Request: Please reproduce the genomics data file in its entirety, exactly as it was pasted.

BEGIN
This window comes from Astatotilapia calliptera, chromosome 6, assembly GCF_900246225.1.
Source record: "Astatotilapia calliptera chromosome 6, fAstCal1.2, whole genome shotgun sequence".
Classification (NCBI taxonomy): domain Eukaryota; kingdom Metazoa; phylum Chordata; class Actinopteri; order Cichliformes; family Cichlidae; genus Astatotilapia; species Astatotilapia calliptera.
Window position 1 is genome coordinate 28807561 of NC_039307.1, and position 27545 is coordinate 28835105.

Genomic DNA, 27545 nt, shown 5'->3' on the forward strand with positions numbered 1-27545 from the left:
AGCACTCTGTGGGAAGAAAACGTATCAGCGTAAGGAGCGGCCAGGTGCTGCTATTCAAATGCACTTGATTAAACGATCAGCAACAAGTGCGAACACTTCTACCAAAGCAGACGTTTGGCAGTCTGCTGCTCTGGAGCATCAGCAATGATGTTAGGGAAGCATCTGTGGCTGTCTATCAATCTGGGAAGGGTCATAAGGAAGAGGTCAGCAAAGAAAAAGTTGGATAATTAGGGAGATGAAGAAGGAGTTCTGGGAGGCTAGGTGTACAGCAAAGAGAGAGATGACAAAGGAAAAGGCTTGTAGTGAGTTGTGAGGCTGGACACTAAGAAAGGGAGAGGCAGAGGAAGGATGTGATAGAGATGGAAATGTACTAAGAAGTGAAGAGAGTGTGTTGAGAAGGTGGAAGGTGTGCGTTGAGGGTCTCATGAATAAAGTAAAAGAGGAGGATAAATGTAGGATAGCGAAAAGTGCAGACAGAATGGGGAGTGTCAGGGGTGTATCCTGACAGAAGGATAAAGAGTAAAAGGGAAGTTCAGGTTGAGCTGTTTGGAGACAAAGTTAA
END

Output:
This window comes from Astatotilapia calliptera, chromosome 6, assembly GCF_900246225.1.
Source record: "Astatotilapia calliptera chromosome 6, fAstCal1.2, whole genome shotgun sequence".
Classification (NCBI taxonomy): domain Eukaryota; kingdom Metazoa; phylum Chordata; class Actinopteri; order Cichliformes; family Cichlidae; genus Astatotilapia; species Astatotilapia calliptera.
Window position 1 is genome coordinate 28807561 of NC_039307.1, and position 27545 is coordinate 28835105.

Genomic DNA, 27545 nt, shown 5'->3' on the forward strand with positions numbered 1-27545 from the left:
AGCACTCTGTGGGAAGAAAACGTATCAGCGTAAGGAGCGGCCAGGTGCTGCTATTCAAATGCACTTGATTAAACGATCAGCAACAAGTGCGAACACTTCTACCAAAGCAGACGTTTGGCAGTCTGCTGCTCTGGAGCATCAGCAATGATGTTAGGGAAGCATCTGTGGCTGTCTATCAATCTGGGAAGGGTCATAAGGAAGAGGTCAGCAAAGAAAAAGTTGGATAATTAGGGAGATGAAGAAGGAGTTCTGGGAGGCTAGGTGTACAGCAAAGAGAGAGATGACAAAGGAAAAGGCTTGTAGTGAGTTGTGAGGCTGGACACTAAGAAAGGGAGAGGCAGAGGAAGGATGTGATAGAGATGGAAATGTACTAAGAAGTGAAGAGAGTGTGTTGAGAAGGTGGAAGGTGTGCGTTGAGGGTCTCATGAATAAAGTAAAAGAGGAGGATAAATGTAGGATAGCGAAAAGTGCAGACAGAATGGGGAGTGTCAGGGGTGTATCCTGACAGAAGGATAAAGAGTAAAAGGGAAGTTCAGGTTGAGCTGTTTGGAGACAAAGTTAA